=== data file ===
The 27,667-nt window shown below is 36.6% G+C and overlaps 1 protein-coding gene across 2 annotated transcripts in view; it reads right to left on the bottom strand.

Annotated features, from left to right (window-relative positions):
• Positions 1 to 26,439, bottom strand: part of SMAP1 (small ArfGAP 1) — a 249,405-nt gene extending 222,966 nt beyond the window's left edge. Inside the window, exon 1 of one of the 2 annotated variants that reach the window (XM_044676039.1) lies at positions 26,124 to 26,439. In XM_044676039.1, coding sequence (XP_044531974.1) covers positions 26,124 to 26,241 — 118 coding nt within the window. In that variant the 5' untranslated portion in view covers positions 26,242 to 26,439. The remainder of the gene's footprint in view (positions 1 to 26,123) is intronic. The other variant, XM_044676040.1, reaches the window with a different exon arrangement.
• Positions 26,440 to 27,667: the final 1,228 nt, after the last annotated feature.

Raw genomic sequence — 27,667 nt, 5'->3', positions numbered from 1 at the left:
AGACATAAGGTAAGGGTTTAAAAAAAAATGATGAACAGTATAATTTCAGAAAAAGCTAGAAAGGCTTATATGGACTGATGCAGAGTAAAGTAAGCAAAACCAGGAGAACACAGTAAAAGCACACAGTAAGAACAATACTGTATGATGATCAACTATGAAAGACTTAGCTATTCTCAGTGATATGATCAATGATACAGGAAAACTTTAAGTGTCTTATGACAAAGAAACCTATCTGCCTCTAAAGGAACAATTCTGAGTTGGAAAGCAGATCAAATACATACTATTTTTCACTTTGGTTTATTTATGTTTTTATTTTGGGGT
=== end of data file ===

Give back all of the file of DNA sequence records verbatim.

The 27,667-nt window shown below is 36.6% G+C and overlaps 1 protein-coding gene across 2 annotated transcripts in view; it reads right to left on the bottom strand.

Annotated features, from left to right (window-relative positions):
• Positions 1 to 26,439, bottom strand: part of SMAP1 (small ArfGAP 1) — a 249,405-nt gene extending 222,966 nt beyond the window's left edge. Inside the window, exon 1 of one of the 2 annotated variants that reach the window (XM_044676039.1) lies at positions 26,124 to 26,439. In XM_044676039.1, coding sequence (XP_044531974.1) covers positions 26,124 to 26,241 — 118 coding nt within the window. In that variant the 5' untranslated portion in view covers positions 26,242 to 26,439. The remainder of the gene's footprint in view (positions 1 to 26,123) is intronic. The other variant, XM_044676040.1, reaches the window with a different exon arrangement.
• Positions 26,440 to 27,667: the final 1,228 nt, after the last annotated feature.

Raw genomic sequence — 27,667 nt, 5'->3', positions numbered from 1 at the left:
AGACATAAGGTAAGGGTTTAAAAAAAAATGATGAACAGTATAATTTCAGAAAAAGCTAGAAAGGCTTATATGGACTGATGCAGAGTAAAGTAAGCAAAACCAGGAGAACACAGTAAAAGCACACAGTAAGAACAATACTGTATGATGATCAACTATGAAAGACTTAGCTATTCTCAGTGATATGATCAATGATACAGGAAAACTTTAAGTGTCTTATGACAAAGAAACCTATCTGCCTCTAAAGGAACAATTCTGAGTTGGAAAGCAGATCAAATACATACTATTTTTCACTTTGGTTTATTTATGTTTTTATTTTGGGGT